Firefox 2.0 featured updates to tabbed browsing environment, the extensions manager, the GUI, and the find, search, and software update engines; a new session restore feature; inline spell checking; and an anti-phishing feature which was implemented by Google as an extension, and later merged into the program itself.Mozilla ended support for Firefox 2 on December 18, 2008.

GNOME Web

GNOME Web (originally called Epiphany until 2012) is a free and open-source lightweight web browser developed by GNOME only for Linux and Unix-like systems.

The browser was forked from Galeon, after developers' disagreements about Galeon's growing complexity. Since then Web has been developed as part of the GNOME project and uses most of GNOME's technology and settings when applicable. It is part of the GNOME Core Applications. As required by the GNOME Human Interface Guidelines (HIG), Web maintains a clean and simple graphical user interface with only a required minimum number of features exposed to users by default. The browser's functionality and configurability can be extended with official and third-party extensions.Instead of developing a custom browser engine Epiphany originally used the Gecko layout engine until version 2.28 and WebKitGTK+ starting with version 2.20 in September 2007. This approach allows the relatively small developer community to maintain a sufficient level of modern web standards support. The features of Web include reuse of GNOME configuration settings, smart bookmarks and web application integration into user desktop.

GNOME Web is default web browser on elementary OS and its source code is available under the GNU General Public License. GNOME Web is only released as source code and binary builds of the browser are available in the software repository of most Linux distributions and BSD OSs.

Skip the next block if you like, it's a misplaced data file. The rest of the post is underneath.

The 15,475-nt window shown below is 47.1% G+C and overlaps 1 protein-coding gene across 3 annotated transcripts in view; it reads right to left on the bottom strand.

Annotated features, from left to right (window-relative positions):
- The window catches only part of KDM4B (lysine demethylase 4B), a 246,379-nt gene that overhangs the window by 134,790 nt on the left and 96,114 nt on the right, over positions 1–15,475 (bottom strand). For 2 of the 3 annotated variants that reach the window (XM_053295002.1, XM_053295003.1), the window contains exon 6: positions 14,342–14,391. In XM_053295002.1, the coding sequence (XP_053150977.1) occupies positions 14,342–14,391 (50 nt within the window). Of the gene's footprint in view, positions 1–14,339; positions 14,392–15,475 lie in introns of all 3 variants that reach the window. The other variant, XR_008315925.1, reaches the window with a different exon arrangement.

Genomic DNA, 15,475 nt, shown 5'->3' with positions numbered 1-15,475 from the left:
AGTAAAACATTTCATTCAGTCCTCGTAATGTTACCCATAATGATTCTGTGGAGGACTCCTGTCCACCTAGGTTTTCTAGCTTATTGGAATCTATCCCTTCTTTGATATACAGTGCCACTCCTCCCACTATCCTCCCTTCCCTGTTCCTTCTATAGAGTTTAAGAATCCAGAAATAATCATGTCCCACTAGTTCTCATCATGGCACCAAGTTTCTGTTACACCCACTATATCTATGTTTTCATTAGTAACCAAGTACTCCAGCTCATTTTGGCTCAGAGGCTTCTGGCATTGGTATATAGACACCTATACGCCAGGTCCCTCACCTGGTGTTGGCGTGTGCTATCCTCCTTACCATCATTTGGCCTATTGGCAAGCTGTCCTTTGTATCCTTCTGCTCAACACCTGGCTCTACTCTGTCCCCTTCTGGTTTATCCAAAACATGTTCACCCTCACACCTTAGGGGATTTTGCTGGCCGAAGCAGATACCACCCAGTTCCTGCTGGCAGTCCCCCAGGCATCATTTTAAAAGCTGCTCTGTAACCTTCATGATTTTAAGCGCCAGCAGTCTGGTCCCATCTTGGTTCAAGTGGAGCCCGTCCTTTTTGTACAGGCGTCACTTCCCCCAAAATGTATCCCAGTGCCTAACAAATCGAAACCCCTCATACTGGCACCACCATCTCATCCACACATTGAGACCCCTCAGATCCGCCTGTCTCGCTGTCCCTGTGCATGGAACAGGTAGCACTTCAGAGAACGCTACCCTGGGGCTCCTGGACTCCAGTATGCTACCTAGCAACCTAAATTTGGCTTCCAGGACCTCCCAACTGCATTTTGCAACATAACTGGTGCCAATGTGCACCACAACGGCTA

Google Chrome

Google Chrome (commonly known simply as Chrome) is a cross-platform web browser developed by Google. It was first released in 2008 for Microsoft Windows, and was later ported to Linux, macOS, iOS, and Android. The browser is also the main component of Chrome OS, where it serves as the platform for web apps.

Most of Chrome's source code comes from Google's open-source Chromium project, but Chrome is licensed as proprietary freeware. WebKit was the original rendering engine, but Google eventually forked it to create the Blink engine; all Chrome variants except iOS now use Blink.As of February 2019, StatCounter estimates that Chrome has a 62% worldwide browser market share across all platforms. Because of this success, Google has expanded the "Chrome" brand name to other products: Chrome OS, Chromecast, Chromebook, Chromebit, Chromebox, and Chromebase.

Google Chrome for Android

Google's Chrome for Android is an edition of Google Chrome released for the Android system. On February 7, 2012, Google launched Google Chrome Beta for Android 4.0 (Ice Cream Sandwich) devices, for selected countries. The first stable version of the browser was released on June 27, 2012. Chrome 18.0.1026.311, released on September 26, 2012, was the first version of Chrome for Android to support Intel x86 based mobile devices.

List of Google products

The following is a list of products and services provided by Google.

Maxthon

Maxthon (Chinese: 傲游浏览器, formerly named MyIE2) is a freeware web browser developed by the company Maxthon Ltd., based in Beijing, China. It is available for Windows, macOS, Linux, and as Maxthon Mobile for Android, iOS, and Windows Phone 8. As of version 3, Maxthon supports two web browser engines: WebKit and Trident.Maxthon won CNET WebWare 100 Awards in 2008 and 2009, and was #97 in PC World's list of the 100 Best Products of 2011.

Microsoft SmartScreen

SmartScreen (officially called Windows SmartScreen, Windows Defender SmartScreen and SmartScreen Filter in different places) is a cloud-based anti-phishing and anti-malware component included in several Microsoft products, including Windows 8 and later, Internet Explorer, Microsoft Edge and Outlook.com. It is designed to help protect users against attacks that utilize social engineering and drive-by downloads to infect a system by scanning URLs accessed by a user against a blacklist of websites containing known threats. With the Windows 10 Creators Update, Microsoft placed the SmartScreen settings into the Windows Defender Security Center.